- Direct labor cost includes the wages and all other monetary benefits paid out to those personnel who work in the manufacturing process and whose work can be directly traced to the products manufactured. In a garment factory, the sum of all the wages and benefits paid to pattern cutters, tailors, sewing machine operators, folders and packers is an example of direct labor cost.
- Manufacturing overheads include all other costs involved in the manufacturing process but that cannot be directly traced to the final products. These can include rent of factory, depreciation of factory building, depreciation of plant and machinery, insurance and maintenance costs related to plant and machinery and costs associated with factory maintenance staff etc.
Example: Maria Inc. manufactures readymade garments. It has incurred the following costs for the month of March 2021:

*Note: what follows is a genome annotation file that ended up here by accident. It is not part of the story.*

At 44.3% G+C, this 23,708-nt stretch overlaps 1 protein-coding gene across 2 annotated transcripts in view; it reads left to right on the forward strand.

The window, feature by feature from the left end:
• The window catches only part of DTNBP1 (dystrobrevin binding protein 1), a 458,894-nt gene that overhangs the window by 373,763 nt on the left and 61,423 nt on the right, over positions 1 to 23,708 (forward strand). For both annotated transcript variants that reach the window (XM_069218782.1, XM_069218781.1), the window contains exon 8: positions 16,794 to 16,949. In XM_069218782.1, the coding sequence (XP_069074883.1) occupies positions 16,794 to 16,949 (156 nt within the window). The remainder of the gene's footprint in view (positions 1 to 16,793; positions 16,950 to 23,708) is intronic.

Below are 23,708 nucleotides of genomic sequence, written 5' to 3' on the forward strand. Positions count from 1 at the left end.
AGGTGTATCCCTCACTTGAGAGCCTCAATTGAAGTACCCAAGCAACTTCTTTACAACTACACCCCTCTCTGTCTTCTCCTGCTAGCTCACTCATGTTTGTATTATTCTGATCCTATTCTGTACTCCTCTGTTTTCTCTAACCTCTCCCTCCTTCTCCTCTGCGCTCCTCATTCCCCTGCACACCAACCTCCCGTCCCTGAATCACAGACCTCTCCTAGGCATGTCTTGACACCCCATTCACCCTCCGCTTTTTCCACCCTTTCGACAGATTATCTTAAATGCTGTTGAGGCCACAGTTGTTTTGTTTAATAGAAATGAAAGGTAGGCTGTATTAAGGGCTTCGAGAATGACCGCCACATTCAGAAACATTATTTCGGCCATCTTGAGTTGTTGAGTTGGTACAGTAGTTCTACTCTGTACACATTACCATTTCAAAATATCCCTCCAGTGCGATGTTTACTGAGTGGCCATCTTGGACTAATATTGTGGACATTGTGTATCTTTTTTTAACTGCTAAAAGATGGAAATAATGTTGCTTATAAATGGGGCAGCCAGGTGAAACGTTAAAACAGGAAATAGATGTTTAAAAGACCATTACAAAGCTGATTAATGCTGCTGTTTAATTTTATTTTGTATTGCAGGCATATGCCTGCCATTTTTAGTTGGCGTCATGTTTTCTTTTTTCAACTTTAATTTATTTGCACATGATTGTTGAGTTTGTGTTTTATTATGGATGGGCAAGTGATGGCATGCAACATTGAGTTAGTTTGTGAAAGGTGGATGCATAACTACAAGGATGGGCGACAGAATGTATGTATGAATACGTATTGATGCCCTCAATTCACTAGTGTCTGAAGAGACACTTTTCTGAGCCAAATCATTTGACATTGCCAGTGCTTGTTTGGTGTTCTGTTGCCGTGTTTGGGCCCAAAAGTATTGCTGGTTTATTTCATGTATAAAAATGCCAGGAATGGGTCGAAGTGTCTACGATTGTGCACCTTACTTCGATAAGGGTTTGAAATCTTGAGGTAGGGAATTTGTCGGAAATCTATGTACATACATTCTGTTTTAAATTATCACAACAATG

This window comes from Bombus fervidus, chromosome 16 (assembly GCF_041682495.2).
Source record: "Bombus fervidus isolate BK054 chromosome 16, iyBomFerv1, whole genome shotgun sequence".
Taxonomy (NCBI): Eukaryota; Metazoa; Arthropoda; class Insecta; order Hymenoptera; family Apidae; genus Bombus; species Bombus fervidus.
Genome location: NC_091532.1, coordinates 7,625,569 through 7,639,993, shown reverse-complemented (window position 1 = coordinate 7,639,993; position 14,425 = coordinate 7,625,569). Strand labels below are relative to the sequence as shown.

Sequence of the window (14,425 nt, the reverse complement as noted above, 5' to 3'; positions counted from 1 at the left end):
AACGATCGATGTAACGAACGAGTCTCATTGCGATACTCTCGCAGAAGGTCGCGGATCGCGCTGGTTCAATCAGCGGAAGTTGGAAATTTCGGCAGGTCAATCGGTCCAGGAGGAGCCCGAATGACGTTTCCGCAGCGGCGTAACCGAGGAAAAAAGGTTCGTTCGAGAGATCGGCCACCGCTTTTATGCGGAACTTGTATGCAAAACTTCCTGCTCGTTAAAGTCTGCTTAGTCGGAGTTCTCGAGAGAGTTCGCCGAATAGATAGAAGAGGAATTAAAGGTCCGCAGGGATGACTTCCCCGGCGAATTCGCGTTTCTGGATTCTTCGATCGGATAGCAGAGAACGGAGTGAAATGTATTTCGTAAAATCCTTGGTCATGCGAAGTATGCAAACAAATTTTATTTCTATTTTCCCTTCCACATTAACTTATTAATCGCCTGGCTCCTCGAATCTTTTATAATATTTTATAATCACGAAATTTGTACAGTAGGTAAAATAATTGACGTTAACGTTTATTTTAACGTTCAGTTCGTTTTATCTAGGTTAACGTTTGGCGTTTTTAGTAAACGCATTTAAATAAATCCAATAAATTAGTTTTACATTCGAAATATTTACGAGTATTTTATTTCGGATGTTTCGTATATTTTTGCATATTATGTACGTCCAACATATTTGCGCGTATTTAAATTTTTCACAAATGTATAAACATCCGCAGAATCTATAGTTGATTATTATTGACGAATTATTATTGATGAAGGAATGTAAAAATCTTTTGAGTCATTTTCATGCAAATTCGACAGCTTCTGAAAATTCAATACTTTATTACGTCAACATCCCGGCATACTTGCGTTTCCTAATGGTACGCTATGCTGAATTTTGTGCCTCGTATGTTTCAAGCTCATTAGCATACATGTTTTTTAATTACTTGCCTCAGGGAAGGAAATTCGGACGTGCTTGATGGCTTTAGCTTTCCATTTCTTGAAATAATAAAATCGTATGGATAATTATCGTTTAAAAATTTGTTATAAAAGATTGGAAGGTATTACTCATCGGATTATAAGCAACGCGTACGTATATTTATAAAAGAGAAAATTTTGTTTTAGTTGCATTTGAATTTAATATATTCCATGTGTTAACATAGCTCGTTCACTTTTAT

According to above table, Maria Inc’s total manufacturing cost incurred during March 2021 consists of item “A” to item “K” and can be calculated as follows:
Manufacturing cost = (Direct materials) + (Direct labor) + (Manufacturing overhead)
= *($54,000) + **($13,000) + ***($4,500)
*(A + B + C + D + E)
= ($25,000 + $15,000 + $2,000 + $7,000 + $5,000)
**(F + G + H)
= ($6,000 + $4,000 + $3,000)
***(I + J + K)
= ($2,000 + $2,000 + $500)
Non-manufacturing costs include those costs that are not incurred in the production process but are incurred for other business activities of the entity. These costs do not specifically contribute to the actual production of goods but are essential to ensure overall functioning of the business.